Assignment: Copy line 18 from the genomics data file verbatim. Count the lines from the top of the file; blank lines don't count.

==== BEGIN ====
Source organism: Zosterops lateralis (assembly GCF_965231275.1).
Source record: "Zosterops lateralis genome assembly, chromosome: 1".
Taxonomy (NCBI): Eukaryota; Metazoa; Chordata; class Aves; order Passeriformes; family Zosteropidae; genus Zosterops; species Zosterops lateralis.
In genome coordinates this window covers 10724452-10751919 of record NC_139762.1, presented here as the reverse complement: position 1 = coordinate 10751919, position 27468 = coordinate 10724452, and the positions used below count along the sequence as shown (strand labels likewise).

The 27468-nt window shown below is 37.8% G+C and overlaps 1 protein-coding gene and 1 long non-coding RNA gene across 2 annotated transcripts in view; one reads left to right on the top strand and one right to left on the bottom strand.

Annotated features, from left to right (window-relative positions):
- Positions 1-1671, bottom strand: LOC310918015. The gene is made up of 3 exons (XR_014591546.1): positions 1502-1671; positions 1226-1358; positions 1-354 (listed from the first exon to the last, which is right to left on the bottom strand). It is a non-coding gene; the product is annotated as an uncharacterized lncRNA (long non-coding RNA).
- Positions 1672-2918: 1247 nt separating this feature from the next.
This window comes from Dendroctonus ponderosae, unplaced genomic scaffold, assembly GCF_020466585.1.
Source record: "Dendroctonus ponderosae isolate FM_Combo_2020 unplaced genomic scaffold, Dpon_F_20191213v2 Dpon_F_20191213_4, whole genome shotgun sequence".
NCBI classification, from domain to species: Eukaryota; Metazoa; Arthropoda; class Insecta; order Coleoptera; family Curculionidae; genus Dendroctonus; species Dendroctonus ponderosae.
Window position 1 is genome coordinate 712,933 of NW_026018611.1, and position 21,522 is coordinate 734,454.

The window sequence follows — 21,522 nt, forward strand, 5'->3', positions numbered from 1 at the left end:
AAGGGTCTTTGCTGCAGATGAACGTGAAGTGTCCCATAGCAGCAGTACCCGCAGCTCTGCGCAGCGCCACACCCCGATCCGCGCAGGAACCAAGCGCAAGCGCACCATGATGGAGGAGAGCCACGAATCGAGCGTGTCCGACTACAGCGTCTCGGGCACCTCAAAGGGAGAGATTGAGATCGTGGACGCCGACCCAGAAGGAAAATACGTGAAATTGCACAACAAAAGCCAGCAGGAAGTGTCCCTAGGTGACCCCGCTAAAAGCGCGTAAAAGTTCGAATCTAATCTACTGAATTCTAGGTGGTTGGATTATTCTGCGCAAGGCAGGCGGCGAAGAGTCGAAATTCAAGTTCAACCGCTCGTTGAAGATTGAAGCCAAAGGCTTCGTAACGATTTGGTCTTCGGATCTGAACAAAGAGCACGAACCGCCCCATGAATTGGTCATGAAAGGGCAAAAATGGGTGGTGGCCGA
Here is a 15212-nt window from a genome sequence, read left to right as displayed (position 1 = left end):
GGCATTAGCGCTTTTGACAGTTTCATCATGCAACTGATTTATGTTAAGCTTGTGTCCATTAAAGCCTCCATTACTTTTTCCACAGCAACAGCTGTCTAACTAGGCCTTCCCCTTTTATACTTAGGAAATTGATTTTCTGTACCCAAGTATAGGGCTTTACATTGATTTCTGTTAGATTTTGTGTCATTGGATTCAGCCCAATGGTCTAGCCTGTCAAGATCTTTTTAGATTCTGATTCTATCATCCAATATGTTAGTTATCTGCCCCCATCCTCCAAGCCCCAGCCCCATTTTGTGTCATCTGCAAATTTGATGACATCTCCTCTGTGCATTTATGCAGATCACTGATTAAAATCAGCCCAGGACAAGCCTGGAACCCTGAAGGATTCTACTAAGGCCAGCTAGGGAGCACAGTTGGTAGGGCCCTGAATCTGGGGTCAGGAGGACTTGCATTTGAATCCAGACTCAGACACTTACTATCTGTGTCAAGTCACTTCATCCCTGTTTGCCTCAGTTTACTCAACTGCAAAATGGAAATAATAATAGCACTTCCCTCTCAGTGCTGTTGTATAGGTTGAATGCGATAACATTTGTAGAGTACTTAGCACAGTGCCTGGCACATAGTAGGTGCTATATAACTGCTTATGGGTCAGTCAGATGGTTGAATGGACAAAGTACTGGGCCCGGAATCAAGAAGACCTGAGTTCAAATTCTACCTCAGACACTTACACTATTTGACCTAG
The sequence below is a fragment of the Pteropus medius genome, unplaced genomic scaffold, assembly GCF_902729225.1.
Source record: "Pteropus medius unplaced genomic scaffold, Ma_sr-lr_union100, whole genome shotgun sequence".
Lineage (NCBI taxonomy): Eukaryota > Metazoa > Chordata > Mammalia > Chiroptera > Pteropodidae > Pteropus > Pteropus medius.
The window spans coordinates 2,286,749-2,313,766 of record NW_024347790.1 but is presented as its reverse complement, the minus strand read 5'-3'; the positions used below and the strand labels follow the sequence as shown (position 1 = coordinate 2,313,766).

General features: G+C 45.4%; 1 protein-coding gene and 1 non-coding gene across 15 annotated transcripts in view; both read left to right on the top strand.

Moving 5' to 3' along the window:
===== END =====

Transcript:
Source record: "Pteropus medius unplaced genomic scaffold, Ma_sr-lr_union100, whole genome shotgun sequence".